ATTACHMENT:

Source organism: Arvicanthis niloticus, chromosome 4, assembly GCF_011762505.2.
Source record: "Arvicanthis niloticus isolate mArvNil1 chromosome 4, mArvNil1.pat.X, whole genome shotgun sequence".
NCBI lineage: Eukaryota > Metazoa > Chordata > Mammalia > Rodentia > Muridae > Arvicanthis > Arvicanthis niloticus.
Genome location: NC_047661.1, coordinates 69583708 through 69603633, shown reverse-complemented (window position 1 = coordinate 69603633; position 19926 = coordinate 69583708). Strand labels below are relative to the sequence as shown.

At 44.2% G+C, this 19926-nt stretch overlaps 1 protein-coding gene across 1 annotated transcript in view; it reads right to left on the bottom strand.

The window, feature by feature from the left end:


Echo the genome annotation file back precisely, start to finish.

Source organism: Arvicanthis niloticus, chromosome 4, assembly GCF_011762505.2.
Source record: "Arvicanthis niloticus isolate mArvNil1 chromosome 4, mArvNil1.pat.X, whole genome shotgun sequence".
NCBI lineage: Eukaryota > Metazoa > Chordata > Mammalia > Rodentia > Muridae > Arvicanthis > Arvicanthis niloticus.
Genome location: NC_047661.1, coordinates 69583708 through 69603633, shown reverse-complemented (window position 1 = coordinate 69603633; position 19926 = coordinate 69583708). Strand labels below are relative to the sequence as shown.

At 44.2% G+C, this 19926-nt stretch overlaps 1 protein-coding gene across 1 annotated transcript in view; it reads right to left on the bottom strand.

The window, feature by feature from the left end: